On Monday, May 21, Bristol will have its first public Ramadan celebration, organized by a group of clergy and community members. The event will include speakers discussing the role of fasting in different faiths, an explanation of Ramadan and its rituals and traditions, breaking the fast at sunset and a shared meal (iftar).
Ramadan begins this year in mid-May and May 21 is the United Nations World Day of Cultural Diversity, Dialogue and Development. A press release from organizers said this date was selected to be Bristol’s commemoration of this worldwide event. The evening will foster appreciation of Bristol’s diversity and will stimulate dialogue and development of new relationships, said the press release.
For Muslims, the release said, Ramadan is a time for spiritual renewal. For an entire month, Muslims fast from dawn to sunset, while also performing charitable deeds and finding additional ways to treat other human beings with respect. Muslims spend time in devotion to God through prayer and study. Through one’s actions during Ramadan, Muslims hope to set an example for themselves as to how they should live throughout the year.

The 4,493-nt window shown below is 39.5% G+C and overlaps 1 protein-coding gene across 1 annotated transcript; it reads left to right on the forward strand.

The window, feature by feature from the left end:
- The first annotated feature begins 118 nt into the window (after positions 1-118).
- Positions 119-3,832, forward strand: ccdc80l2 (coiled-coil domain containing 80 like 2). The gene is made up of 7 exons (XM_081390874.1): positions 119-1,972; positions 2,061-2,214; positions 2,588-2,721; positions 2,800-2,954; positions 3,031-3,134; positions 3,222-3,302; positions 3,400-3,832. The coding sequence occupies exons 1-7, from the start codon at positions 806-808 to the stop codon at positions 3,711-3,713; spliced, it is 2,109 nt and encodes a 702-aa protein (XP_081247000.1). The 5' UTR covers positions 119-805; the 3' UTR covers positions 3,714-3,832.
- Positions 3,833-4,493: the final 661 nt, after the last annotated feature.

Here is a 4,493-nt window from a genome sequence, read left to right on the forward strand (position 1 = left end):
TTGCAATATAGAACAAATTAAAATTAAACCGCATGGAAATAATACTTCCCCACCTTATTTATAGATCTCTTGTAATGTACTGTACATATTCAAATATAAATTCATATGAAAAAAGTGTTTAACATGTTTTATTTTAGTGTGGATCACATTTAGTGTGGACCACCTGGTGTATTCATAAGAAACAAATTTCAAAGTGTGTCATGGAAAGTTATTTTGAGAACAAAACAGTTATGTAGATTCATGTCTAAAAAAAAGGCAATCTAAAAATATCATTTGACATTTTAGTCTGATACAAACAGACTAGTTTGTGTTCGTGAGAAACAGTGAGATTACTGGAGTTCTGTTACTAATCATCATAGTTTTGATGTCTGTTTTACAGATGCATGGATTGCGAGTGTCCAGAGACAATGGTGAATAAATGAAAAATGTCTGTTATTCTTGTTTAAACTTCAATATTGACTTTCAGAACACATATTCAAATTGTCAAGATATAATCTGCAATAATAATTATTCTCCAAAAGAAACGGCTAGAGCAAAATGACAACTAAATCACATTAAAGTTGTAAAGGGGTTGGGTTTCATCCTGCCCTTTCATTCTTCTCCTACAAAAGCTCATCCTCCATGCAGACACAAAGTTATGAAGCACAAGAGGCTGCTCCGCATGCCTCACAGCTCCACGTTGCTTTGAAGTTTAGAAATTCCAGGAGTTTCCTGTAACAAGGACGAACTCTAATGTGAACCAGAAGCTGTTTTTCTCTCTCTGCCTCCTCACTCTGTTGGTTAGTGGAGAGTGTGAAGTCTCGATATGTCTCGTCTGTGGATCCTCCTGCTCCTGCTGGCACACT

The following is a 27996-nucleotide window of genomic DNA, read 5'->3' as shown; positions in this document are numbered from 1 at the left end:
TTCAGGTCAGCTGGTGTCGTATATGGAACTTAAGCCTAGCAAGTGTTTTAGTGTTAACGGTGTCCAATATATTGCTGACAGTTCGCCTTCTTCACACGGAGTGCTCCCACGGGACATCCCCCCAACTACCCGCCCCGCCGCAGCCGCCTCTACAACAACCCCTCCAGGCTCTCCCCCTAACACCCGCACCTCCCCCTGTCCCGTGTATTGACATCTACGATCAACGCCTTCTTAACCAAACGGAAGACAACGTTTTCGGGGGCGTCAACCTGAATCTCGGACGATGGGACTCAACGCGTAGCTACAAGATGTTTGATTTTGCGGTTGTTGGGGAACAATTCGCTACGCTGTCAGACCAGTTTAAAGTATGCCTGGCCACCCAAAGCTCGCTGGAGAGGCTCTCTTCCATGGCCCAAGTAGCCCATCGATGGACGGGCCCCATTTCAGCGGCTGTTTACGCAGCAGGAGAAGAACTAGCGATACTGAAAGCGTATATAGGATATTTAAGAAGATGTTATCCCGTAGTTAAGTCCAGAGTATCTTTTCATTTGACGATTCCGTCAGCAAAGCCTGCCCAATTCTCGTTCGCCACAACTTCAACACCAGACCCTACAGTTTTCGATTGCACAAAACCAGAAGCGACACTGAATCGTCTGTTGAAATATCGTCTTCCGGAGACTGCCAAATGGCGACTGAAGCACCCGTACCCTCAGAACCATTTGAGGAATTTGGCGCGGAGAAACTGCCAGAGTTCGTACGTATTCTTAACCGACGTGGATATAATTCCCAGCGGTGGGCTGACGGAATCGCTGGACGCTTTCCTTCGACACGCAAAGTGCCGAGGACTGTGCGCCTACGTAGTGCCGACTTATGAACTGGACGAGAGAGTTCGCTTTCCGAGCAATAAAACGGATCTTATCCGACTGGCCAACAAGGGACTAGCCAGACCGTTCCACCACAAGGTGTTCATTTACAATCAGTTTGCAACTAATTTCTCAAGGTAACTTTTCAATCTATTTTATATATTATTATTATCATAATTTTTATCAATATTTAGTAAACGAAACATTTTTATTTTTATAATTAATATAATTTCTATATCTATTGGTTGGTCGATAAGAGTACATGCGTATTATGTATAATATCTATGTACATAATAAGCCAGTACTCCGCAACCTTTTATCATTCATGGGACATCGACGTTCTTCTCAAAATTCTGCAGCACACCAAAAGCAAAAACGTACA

Families and communities gather and often break the fast together, inviting guests to the community gatherings to build mutual understanding and friendship and to share the “Ramadan spirit”. Fasting is a part of many religious traditions. “The May 21 event will include acknowledgments of our common spiritual practices and how much we share,” said the news release.
For those who so choose, the news release the group invites you to also fast for the day or maybe just delay your evening meal until 8:12 p.m. when after brief prayers, a dinner will be served.
The news release said this effort will serve several purposes. It will allow participants to share a bit of the experience that Muslims have each day of Ramadan, said the press release. It will make those who choose to do it, more compassionate towards those who are hungry daily because of food insecurity in this country. For many, going without a meal is not just one month a year, said the news release, it’s a daily occurrence. “Islam, like all religions teaches compassion for the poor,” said the news release.
Whether or not people choose to fast, all are encouraged to RSVP. Seating is limited. Email BristolInterfaith@gmail.com with the number of adults and children attending or RSVP on their Facebook page event by searching for @BristolInterfaithCoalition. Doors open at 6 p.m. at the Bristol Boys and Girls Club, 255 West St., Bristol with presentations beginning at 6:30 p.m.